Open Peer Review for the Humanities

HWPP and “Digital Humanities and British Studies”

Thursday, August 18th, 2011 by

Permalink for this paragraph 0 The History Working Papers Project (HWPP)  emerged from a panel at the 2010 North American Conference in British Studies.  The panel, “Digital Humanities and British Studies”, brought together a number of scholars and archivists whose work is both informed by and develops the methods and tools of digital humanities:

Permalink for this paragraph 0 Chairs Tim Hitchcock and Jason M. Kelly

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Tim Hitchcock, University of Hertfordshire

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Jason M. Kelly, Indiana University-Purdue University Indianapolis

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Jane Winters, Institute of Historical Research

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Jenny Bullock, Adam Matthew Publications

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Jim Kuhn, The Folger Shakespeare Library

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Laura Mandell, Miami University of Ohio

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Ian Archer, University of Oxford

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David Thomas, National Archives, London

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Dan Cohen, Center for History and New Media, George Mason University

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Celestina Savonius-Wroth, Indiana University, Bloomington

Permalink for this paragraph 0 The panelists each gave three-minute papers followed by three rounds of 30-second questions and 30-second responses.  This was followed by an hour of conversation with the audience about the direction of the digital humanities and its impact on British Studies.  In addition to a number of other interesting conversation threads, the audience and panelists discussed the benefits and limitations of crowd-sourcing pre- and post-publication review.  in fact, interest was so great that it seemed reasonable to pursue a pilot project in digital peer review.

Permalink for this paragraph 0 The first phase of this project will build a working pre-publication review system with the North American Conference on British Studies.  The model will allow NACBS panels to pre-submit their conference papers to an online site, which will immediately publish them as working papers.  Each working paper will receive a stable url, and fellow conference members and the public at large will be encouraged to comment, criticize, and help revise the papers.  By the time that the papers are presented at the NACBS, the authors will have received criticism from their peers and have been able to revise them accordingly.  For their part, the audience will have been able to read the pre-circulated papers, allowing the panel discussion to be more effective.  Ideally, the chair of each panel will encourage papers to be shorter — perhaps 7 minutes — so that there is more time for discussion and debate.  Papers will remain online after the conference so that authors, audience members, and peers can continue the discussion and revisions.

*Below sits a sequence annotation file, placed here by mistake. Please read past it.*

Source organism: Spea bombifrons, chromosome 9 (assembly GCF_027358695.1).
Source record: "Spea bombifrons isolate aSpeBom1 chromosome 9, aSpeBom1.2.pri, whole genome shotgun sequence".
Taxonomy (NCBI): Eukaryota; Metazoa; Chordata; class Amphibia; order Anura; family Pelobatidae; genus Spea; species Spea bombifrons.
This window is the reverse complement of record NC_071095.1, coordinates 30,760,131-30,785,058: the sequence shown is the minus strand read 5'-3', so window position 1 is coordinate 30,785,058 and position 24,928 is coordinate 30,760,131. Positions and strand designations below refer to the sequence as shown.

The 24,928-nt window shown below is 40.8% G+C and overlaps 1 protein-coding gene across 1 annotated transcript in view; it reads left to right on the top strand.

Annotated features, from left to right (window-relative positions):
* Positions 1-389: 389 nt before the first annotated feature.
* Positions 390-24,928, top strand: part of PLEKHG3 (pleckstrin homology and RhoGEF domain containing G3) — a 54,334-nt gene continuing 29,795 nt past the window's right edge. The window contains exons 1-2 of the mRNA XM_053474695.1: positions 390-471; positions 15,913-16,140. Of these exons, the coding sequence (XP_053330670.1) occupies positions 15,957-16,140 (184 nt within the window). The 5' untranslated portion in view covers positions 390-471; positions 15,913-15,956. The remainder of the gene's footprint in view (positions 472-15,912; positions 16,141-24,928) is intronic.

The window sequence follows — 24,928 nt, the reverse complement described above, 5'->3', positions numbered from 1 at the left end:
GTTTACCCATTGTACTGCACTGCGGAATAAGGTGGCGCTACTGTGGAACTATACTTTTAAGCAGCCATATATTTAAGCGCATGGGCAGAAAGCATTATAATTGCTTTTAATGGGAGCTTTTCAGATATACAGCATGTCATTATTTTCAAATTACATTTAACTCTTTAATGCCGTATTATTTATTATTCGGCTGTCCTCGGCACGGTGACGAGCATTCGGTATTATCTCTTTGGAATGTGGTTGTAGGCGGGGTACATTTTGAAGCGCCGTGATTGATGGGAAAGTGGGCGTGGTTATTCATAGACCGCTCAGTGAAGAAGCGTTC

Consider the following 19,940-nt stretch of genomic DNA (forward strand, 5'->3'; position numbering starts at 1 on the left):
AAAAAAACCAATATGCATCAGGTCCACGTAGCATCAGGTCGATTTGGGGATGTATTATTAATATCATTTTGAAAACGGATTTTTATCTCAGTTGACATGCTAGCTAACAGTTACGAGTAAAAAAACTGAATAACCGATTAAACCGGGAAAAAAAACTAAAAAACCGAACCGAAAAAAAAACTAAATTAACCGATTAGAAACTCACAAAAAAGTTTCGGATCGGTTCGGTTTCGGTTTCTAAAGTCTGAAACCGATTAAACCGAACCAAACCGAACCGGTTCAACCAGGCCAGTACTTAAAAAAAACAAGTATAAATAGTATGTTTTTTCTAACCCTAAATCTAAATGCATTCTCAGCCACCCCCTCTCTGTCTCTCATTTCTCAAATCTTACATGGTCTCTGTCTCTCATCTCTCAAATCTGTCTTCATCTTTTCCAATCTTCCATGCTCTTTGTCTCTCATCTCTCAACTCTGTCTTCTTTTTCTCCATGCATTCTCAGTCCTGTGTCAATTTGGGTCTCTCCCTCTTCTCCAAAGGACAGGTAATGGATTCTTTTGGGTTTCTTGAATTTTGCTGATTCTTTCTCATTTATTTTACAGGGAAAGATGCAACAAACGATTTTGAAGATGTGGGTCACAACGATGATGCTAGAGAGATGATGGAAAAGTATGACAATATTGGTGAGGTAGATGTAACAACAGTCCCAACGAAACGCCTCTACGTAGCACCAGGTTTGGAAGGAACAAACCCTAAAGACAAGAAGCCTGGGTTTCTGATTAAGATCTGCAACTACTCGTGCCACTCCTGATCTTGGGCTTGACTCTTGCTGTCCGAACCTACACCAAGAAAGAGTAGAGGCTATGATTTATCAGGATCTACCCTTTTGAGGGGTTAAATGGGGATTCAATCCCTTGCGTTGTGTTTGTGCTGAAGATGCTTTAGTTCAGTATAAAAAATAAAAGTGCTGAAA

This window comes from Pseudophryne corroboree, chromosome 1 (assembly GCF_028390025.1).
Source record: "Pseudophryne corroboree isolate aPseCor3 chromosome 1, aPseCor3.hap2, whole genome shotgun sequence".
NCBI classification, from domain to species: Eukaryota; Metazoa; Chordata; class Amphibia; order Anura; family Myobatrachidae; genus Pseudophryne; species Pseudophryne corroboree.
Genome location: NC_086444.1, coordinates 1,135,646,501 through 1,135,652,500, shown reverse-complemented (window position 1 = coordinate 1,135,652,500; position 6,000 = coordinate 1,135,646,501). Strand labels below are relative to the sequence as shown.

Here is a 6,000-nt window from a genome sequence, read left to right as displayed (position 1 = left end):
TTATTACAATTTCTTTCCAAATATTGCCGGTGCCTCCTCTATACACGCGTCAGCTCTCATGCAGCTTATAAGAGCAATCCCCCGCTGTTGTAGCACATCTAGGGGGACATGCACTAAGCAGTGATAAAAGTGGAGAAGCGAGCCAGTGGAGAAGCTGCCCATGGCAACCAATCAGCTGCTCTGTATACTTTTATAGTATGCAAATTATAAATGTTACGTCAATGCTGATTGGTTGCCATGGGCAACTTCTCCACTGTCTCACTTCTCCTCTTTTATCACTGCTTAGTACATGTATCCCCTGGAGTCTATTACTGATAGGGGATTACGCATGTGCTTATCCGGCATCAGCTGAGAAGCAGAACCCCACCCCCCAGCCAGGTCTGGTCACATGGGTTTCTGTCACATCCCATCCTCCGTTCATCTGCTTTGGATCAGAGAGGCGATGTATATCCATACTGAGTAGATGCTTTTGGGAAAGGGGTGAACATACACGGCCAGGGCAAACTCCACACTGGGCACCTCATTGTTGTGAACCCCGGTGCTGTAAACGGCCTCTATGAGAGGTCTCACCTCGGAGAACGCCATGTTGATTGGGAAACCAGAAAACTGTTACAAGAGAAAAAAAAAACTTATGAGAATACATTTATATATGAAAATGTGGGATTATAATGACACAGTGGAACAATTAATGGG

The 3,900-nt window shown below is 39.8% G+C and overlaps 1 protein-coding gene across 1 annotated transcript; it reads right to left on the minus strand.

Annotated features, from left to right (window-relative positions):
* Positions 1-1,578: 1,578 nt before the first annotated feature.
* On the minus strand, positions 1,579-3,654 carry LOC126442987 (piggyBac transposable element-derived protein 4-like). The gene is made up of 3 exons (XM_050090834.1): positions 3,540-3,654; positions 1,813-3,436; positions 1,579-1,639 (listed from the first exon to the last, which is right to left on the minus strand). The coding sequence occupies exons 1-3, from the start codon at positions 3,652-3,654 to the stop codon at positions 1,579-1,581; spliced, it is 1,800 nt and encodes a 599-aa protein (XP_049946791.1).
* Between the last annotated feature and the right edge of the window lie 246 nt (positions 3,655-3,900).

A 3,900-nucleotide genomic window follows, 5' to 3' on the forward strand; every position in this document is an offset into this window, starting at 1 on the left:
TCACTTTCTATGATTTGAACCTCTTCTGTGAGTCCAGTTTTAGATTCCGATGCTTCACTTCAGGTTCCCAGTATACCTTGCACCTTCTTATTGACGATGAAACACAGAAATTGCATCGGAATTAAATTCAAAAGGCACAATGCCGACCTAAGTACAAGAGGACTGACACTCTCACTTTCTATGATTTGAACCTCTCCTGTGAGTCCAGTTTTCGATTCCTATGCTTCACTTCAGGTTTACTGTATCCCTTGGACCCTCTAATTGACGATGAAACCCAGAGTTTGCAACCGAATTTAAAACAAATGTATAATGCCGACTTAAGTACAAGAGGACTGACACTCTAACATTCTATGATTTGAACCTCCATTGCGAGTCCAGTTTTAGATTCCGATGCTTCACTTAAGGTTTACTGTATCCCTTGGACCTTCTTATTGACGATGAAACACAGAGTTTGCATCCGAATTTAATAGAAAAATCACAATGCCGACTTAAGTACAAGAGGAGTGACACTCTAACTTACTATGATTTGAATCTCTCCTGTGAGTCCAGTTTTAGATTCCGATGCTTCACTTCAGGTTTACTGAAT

Permalink for this paragraph 0 The justifications for a pre-publication review system are numerous.  The digital age allows historians to rethink their approach to both conferences and publications.  Conferences were established in the late nineteenth century in large part so that scholars could have a “drafting session” with their peers.  The expectation was that conference attendees would contribute to the revising and editing process before authors submitted their papers to journals.  In effect, the History Working Papers Project extends this model for the 21st century.  The HWPP allows conferences to last longer, be more dynamic, and engage with more people.  It gives the conference and its panels new forms of publicity and ways to engage with the field, other disciplines, and the public.  Authors, audience, and editors alike benefit in that the HWPP creates a marketplace of scholarship, especially in the post-conference phase.  Authors will be able to revise their papers, continue to receive feedback, and share their ideas with multiple editors at the same time.  The papers’ audiences will be able to see what others are developing in their specialties and have the ability to engage, shape, and develop scholarship.  Editors will be able to see how the field responds to the papers, suggest revisions, and encourage authors to submit papers to their journals.

Permalink for this paragraph 0 In all, the HWPP does something that historians already do, but in a new way — a way that has the potential to be beneficial to all those who are involved.